Amazon’s Elastic Computing Cloud recently suffered an outage. Summarizing, Amazon’s explanation was that power to the facility failed, their generators failed to provide “stable” power, and energy within their UPS’s was exhausted before power could be restored. It only took about 20 minutes to fix the generators and get power back online, but as anyone who has supported large distributed systems knows, it’s not that easy. Getting services back online involves more than just restoring power, and made for serious interruptions for several popular web sites, such as Pinterest and Instagram. For instance, Netflix was down for three hours.
The Hacker News community discussed the event at length. There are a couple of takeaways that I would like to point out.
First, it’s not common for a data center — even a large data center — to have fully redundant power equipment. Data Cave does. We have two power feeds and two generators which all feed into electrical switch gear which can choose either utility power or generator power for either the “A” or “B” side. In addition, both “sides” are sized to run the entire demand alone, should the need arise, and the switchgear can feed both sides with any one of the 4 sources. Both sides then feed dedicated flywheel UPS systems, which, in turn, supply the A/B PDUs which then break down power by rack through breakers.
The main weakness in this setup is customer equipment. Most “enterprise”-level equipment has redundant power supplies, but they are not always connected. Also, it’s critical that the load gets split even across the A/B sides of power — and that no more than 50% of the breaker capacity is used on either side — so that if one fails, breakers aren’t tripped and power is lost when the load falls fully to the other side. At Data Cave, we help monitor this situation for our customers.
Second, it’s not common for data centers — even large ones — to have people on staff that really understand generators. Data Cave does. Our affiliate company, located right next door, is a world leader in high-end, large-displacement diesel engine testing. As such, we have, at our disposal, experts with both large diesel engines, and the large electrical motors they drive. If something goes wrong with either one, someone can fix it immediately. We don’t need to call a service company to come fix “their” equipment; these are not “black boxes” to us.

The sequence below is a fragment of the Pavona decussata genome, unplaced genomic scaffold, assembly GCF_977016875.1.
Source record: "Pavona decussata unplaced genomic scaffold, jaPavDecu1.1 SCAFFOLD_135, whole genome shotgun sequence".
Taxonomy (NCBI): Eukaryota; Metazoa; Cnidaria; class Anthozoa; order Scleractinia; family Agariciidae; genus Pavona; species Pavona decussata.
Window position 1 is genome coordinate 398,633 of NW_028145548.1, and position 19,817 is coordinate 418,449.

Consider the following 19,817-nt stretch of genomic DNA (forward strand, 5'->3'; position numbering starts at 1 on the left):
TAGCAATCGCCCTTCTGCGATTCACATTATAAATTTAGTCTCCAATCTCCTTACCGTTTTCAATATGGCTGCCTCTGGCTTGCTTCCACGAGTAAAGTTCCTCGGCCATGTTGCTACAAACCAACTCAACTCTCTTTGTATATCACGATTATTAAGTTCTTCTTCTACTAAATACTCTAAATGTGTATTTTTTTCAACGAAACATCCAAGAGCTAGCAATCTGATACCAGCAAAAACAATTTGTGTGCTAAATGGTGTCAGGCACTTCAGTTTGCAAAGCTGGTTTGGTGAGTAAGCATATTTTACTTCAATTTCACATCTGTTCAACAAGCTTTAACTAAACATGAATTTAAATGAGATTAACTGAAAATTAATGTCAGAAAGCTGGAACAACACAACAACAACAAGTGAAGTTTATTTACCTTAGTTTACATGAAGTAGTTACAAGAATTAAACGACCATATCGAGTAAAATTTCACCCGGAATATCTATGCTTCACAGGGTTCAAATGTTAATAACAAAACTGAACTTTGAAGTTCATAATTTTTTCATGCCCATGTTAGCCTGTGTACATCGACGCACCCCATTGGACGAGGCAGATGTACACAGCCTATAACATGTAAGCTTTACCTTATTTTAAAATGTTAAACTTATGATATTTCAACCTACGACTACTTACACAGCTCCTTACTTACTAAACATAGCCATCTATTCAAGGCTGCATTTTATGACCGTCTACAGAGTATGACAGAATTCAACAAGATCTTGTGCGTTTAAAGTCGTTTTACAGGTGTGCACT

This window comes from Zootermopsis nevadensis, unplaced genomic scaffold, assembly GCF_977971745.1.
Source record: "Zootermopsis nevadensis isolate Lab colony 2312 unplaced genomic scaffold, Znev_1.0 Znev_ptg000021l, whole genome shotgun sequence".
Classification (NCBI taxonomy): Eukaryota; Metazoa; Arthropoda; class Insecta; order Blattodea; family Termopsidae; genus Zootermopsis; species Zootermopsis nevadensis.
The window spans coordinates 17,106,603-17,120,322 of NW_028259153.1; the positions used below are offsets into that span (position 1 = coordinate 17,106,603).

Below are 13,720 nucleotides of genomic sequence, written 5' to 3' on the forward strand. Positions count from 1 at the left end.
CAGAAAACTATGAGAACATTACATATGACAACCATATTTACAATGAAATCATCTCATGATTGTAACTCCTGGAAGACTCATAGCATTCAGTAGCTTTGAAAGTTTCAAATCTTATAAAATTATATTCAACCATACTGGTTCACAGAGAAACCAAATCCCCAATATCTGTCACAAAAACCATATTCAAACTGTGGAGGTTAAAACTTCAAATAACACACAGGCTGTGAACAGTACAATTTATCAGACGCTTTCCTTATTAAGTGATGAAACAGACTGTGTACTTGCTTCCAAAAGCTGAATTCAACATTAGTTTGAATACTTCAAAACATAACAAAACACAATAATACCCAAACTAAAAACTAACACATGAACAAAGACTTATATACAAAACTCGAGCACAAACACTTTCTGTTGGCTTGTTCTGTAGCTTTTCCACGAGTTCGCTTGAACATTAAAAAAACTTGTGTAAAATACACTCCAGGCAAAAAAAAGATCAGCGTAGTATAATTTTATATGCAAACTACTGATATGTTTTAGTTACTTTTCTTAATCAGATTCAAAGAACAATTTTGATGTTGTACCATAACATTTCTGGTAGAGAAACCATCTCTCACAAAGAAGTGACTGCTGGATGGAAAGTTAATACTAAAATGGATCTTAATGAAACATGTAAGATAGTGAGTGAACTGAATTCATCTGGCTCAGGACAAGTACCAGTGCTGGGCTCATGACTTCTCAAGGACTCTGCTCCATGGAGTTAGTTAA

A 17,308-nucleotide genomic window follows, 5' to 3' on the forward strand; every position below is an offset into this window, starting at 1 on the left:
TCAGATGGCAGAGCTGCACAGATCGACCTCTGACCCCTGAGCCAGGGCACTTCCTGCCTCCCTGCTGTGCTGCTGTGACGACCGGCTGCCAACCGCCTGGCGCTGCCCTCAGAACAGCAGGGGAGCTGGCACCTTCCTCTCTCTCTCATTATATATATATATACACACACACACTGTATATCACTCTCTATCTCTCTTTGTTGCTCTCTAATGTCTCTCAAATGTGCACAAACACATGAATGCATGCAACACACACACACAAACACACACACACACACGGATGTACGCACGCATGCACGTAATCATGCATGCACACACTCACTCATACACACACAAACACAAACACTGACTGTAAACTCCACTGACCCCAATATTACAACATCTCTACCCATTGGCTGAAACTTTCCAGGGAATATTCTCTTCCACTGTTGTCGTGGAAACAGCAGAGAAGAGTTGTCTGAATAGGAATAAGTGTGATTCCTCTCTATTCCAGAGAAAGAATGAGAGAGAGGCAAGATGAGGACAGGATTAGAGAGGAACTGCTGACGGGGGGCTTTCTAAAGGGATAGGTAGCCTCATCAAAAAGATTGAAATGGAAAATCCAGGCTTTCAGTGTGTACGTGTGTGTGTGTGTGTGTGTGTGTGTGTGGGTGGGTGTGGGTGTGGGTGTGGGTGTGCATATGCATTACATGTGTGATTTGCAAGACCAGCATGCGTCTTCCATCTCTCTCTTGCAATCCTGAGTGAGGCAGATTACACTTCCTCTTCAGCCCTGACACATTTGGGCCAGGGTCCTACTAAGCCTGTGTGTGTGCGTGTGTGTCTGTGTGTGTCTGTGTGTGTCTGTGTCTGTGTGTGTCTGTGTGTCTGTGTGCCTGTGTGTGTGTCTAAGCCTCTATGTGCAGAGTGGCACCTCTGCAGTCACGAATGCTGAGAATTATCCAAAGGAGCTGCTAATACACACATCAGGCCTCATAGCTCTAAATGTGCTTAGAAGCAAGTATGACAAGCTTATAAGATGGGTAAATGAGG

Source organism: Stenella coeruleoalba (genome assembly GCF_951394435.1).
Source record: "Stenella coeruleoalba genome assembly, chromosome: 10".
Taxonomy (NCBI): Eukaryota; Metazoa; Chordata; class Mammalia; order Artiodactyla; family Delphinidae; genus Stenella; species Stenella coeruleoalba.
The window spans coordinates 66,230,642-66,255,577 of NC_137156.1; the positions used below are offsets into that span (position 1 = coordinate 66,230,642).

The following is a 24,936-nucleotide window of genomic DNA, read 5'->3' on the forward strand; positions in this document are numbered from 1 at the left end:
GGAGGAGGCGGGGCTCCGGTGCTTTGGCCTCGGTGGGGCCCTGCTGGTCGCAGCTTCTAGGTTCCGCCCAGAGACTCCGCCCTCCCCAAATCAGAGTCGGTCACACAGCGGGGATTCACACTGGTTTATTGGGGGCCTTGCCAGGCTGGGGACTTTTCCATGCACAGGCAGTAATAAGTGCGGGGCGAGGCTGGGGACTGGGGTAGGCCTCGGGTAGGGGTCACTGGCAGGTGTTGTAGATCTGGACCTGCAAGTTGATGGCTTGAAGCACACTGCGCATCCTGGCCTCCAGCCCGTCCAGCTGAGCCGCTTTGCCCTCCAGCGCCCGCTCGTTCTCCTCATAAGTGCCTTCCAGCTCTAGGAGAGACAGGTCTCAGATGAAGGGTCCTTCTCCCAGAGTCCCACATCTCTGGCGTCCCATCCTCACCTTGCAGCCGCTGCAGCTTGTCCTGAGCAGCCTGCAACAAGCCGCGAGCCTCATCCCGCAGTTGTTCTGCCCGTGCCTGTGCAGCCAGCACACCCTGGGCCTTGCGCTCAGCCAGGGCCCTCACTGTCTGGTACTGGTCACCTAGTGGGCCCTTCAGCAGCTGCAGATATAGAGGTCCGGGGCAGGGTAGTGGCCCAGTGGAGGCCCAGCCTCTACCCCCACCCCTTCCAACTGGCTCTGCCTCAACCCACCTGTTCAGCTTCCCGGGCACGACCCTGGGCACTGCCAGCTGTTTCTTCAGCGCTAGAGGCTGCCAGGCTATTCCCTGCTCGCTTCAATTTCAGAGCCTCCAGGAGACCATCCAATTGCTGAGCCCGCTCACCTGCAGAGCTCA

Data Cave was designed, from the ground up, to be a world-class data center, and the implementation of our systems would make a textbook of best practices. Our staff is filled with subject matter experts in everything relating to building and running a facility like this. If you’re in the market for a colocation or disaster recovery site, you owe it to yourself to come see the features of Data Cave for yourself.
Halloween 2011, New England. Mother Nature provided more tricks than treats when she dumped a massive amount of snow and ice. 1.8 billion homes and businesses were without power for over a week. A Symantec Disaster Preparedness Survey estimated that downtime costs $12,500 a day for small to medium sized businesses. Potentially, businesses in New England could have lost at least $87,000, if they weren’t prepared.
Data is quickly becoming one of the most valuable assets a company has, but many companies don’t take the time, effort and money to be prepared and to protect their data. If you are a business owner or rely on data for smooth operation of your business, ask yourself the following questions:
- Do you have an emergency or disaster preparedness plan? 66% of businesses don’t. (Ad Council)
- Do you think it’s important to recover data after a disaster? 71% think it is important.
- Do you have any remote data backup? Even though 71% think it’s important, only 31% take action to back up their data.
Too many businesses are falling victim to myopic vision and the ever popular “That could never happen to me.” Company executives are focused on revenue, but forget about their backup plans. This limited thinking can (and will) cost them a lot of time and money.
Luckily, hindsight is 20/20. Past disasters, like last Halloween, have painted prime examples of other companies.